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The Coastal Risk Index (CRI)

The Coastal Risk Index (CRI): Developing a Risk Assessment Tool for Vulnerable Coastal Ecosystems and Communities

Project Lead: ORRAA
Supporting partners: AXA, University of California – Santa Cruz, IHE Delft
Financial Support: AXA, Government of Canada, United Kingdom’s Blue Planet Fund, the United States Department of State

Location: Global


The Coastal Risk Index (CRI) is an innovative modelling tool designed to calculate coastal flood hazards under different climate change scenarios and quantify the potential risk reduction benefits of coral reefs and mangroves for coastal communities around the world.

The Index can inform important decisions for both the public and private sector. It enables insurers to price risk more accurately, as well as support investors and the development sector in mapping both potential future liabilities and investment opportunities where nature-based solutions provide resilience benefits.   It also seeks to support public policymakers in understanding the exposure of their communities to coastal hazards while demonstrating the importance of proactive coastal ecosystem management in building resilience. This in turn could lead to more robust risk reduction strategies to protect and restore these natural assets around the world.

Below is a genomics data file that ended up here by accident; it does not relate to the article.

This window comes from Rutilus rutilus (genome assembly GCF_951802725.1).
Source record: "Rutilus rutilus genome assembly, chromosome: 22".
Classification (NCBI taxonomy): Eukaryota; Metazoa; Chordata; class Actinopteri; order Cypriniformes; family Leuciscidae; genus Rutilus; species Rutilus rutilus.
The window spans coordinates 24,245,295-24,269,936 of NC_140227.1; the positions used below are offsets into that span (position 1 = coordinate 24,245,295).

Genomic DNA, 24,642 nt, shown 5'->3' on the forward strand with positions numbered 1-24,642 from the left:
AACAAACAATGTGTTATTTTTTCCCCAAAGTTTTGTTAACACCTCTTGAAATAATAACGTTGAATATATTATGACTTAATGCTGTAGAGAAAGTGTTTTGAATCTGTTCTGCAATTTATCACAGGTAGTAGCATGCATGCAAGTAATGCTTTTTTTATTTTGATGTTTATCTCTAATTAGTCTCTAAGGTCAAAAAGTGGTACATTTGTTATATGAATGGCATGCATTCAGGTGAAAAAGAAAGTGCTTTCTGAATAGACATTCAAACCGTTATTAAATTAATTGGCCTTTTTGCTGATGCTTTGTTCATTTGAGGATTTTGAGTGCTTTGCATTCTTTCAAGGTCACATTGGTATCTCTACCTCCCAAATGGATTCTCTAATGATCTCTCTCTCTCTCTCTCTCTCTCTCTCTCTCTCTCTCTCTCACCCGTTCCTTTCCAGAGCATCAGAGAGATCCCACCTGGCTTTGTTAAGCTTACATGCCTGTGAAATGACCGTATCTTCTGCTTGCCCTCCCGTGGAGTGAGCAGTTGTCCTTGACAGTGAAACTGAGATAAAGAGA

Coastal communities around the world are on the front line of climate change and a warming ocean. Coral reefs, mangroves, and other coastal ecosystems are a critical first line of defence for millions of people against mounting climate risks such as coastal flooding and storm surges. Coral reefs for example can dissipate up to 97% of wave energy, reducing the impact to coastlines. However, despite their role in protecting lives and property, their benefits are rarely accounted for in risk industry models, disaster risk reduction strategies, or development priorities.


The CRI is an innovative tool that provides compelling visualisations of flood risk levels today, in 2030 and 2050, including the anticipated impacts on communities and coastal assets. It will also assess the impact of flood risk on social and economic vulnerability and how nature-based solutions can be leveraged to build resilience in the most vulnerable communities.

Scalability and Next Steps

To maximise the CRI’s potential as a tool for local resilience practitioners and risk industry stakeholders, with financial support from the U.S. Department of State, a new publicly available data platform is under development that will support its deployment. This platform will also be supported by case studies to apply CRI data in a local context. The first, led by the University of California, Santa Cruz and also supported by the U.S., will assess coastal flood risk in the Dominican Republic to highlight the benefits of coral reefs and mangroves in reducing current and future hazards. The study will also examine whether flooding disproportionately impacts vulnerable people and how nature-based solutions can be leveraged to build resilience along the Dominican Republic’s coastline.